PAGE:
A study done in 2009 shows that there is not a significant difference between the attitudes/preference towards the terms among young (18-25) and older individuals.The statistical numbers are almost identical. The overall Hispanic population, young Hispanic prefer to identify themselves with their family’s country of origin. Interestingly, both groups prefer the term “American” versus “Latino/Hispanic. Yet, older Hispanics are most likely to identify as white than younger Hispanics.[34] When it comes to the preference of Latino or Hispanic, the younger subgroup is more likely to state that it does not matter. If they do have a preference, both groups prefer the term Hispanic rather than Latino.[35]

Origin of "Latino"[edit]

Further information: Latino

The adoption of the term "Latino" by the US Census Bureau in 2000[36] and its subsequent media attention brought about several controversies and disagreements, specifically in the United States and, to a lesser extent, in Mexico and other Spanish-speaking countries. Regarding it as an arbitrary, generic term, many Latin American scholars, journalists and organizations have objected to the mass media use of the word "Latino", pointing out that such ethnonyms are optional and should be used only to describe people involved in the practices, ideologies and identity politics of their supporters.[37][38][39][40] They argue that if "Hispanic" is an imposed official term, then so is "Latino",[41] since it was the French who coined the expression "Latin America" (Amérique latine) to refer to the Spanish, French, and Portuguese-speaking countries of the Western Hemisphere, during their support of the Second Mexican Empire.[42]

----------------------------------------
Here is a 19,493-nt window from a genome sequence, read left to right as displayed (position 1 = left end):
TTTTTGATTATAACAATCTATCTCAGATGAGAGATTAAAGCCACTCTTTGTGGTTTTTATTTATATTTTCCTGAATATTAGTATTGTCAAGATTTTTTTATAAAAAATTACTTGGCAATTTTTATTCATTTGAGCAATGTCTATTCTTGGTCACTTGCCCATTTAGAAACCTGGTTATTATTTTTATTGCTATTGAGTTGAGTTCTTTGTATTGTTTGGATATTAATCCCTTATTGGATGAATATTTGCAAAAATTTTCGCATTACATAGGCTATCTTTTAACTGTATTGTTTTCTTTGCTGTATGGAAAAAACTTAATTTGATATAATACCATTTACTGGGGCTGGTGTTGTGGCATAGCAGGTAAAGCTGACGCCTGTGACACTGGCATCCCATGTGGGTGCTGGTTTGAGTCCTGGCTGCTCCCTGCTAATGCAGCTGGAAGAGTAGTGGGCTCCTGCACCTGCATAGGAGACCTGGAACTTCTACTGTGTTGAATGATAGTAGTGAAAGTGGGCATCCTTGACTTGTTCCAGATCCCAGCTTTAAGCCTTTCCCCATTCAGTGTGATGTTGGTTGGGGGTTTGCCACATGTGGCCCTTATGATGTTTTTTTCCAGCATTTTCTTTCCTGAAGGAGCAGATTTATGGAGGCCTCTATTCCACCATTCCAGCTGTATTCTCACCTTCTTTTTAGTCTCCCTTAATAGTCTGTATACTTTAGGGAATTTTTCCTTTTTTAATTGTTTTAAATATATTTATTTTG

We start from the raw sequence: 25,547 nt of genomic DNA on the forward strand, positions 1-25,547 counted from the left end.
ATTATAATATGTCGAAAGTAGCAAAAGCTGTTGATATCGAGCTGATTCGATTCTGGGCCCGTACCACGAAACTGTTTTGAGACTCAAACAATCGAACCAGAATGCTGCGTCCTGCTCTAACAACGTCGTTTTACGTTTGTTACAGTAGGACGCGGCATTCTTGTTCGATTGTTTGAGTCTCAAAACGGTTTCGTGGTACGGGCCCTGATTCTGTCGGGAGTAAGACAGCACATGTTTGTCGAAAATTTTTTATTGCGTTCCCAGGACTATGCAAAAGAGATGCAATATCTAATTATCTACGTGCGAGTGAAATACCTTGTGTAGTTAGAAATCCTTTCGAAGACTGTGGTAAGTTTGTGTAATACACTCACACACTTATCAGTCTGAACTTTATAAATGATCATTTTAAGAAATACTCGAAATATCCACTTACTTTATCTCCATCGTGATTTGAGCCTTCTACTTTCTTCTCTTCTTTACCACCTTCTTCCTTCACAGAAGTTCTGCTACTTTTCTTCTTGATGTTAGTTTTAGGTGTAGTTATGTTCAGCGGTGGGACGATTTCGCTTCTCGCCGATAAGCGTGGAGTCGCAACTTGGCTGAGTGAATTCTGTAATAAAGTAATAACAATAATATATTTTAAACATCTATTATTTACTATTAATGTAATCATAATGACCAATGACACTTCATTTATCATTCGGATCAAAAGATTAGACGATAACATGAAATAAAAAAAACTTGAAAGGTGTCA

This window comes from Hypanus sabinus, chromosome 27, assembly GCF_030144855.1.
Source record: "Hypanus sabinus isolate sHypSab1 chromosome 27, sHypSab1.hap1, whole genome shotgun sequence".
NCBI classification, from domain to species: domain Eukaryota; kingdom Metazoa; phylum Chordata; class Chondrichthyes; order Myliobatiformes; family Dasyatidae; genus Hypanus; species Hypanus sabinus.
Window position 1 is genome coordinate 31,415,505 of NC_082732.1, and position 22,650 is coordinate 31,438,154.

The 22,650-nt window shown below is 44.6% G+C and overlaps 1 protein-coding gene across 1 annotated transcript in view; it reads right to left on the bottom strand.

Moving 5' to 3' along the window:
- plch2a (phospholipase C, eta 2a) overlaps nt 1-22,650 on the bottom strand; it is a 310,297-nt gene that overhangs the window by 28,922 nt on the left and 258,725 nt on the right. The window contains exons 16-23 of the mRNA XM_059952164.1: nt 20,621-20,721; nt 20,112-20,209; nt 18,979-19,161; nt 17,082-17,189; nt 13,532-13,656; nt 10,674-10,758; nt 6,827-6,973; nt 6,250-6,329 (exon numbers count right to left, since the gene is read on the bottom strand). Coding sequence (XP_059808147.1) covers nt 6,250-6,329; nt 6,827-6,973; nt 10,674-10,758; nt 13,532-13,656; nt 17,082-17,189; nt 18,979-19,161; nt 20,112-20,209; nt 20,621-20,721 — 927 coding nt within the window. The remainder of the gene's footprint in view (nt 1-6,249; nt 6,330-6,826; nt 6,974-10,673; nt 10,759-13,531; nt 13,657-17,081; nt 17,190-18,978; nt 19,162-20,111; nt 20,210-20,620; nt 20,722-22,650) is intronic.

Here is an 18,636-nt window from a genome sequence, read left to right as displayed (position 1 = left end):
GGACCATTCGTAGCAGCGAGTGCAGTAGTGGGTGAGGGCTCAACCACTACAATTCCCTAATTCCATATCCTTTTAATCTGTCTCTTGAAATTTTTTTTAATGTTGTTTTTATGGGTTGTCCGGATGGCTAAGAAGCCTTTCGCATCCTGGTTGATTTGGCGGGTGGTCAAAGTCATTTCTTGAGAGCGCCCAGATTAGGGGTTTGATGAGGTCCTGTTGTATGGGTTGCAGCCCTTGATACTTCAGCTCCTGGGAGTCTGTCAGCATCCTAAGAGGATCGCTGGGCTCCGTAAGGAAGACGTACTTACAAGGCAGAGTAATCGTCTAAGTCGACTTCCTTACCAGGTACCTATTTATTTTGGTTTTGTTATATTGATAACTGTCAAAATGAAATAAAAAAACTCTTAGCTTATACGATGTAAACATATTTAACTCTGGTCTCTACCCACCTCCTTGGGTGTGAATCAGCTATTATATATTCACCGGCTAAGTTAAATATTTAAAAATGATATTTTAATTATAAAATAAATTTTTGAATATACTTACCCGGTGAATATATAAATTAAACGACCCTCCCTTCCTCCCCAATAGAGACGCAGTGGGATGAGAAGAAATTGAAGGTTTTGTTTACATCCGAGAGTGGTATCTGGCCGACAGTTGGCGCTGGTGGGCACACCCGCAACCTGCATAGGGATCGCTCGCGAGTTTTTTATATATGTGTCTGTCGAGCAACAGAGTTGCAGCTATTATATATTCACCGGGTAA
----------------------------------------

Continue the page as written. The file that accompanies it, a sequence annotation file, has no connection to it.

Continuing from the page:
Distinctions between the terms "Latino", "Latina", and "Hispanic"[edit]

Some authorities of American English maintain a distinction between the terms "Hispanic" and "Latino":

"Though often used interchangeably in American English, Hispanic and Latino are not identical terms, and in certain contexts the choice between them can be significant. Hispanic, from the Latin word for "Spain," ... potentially encompass[es] all Spanish-speaking peoples in both hemispheres and emphasiz[es] the common denominator of language among communities that sometimes have little else in common. Latino—which in Spanish means "Latin" but which as an English word is probably a shortening of the Spanish word latinoamericano—refers ... to persons or communities of Latin American origin. Of the two, only Hispanic can be used in referring to Spain and its history and culture; a native of Spain residing in the United States is a Hispanic, not a Latino, and one cannot substitute Latino in the phrase the Hispanic influence on native Mexican cultures without garbling the meaning. In practice, however, this distinction is of little significance when referring to residents of the United States, most of whom are of Latin American origin and can theoretically be called by either word."[16]

The AP Stylebook also distinguishes between the terms. The Stylebook limits "Hispanic" to persons "from - or whose ancestors were from - a Spanish-speaking land or culture. Latino and Latina are sometimes preferred".[8][9] It provides a more expansive definition, however, of "Latino". The Stylebook definition of "Latino" includes not only persons of Spanish-speaking land or ancestry, but also more generally includes persons "from - or whose ancestors were from - ... Latin America."[10] The Stylebook specifically lists Brazilians as an example of a group which can be considered Latino.[10]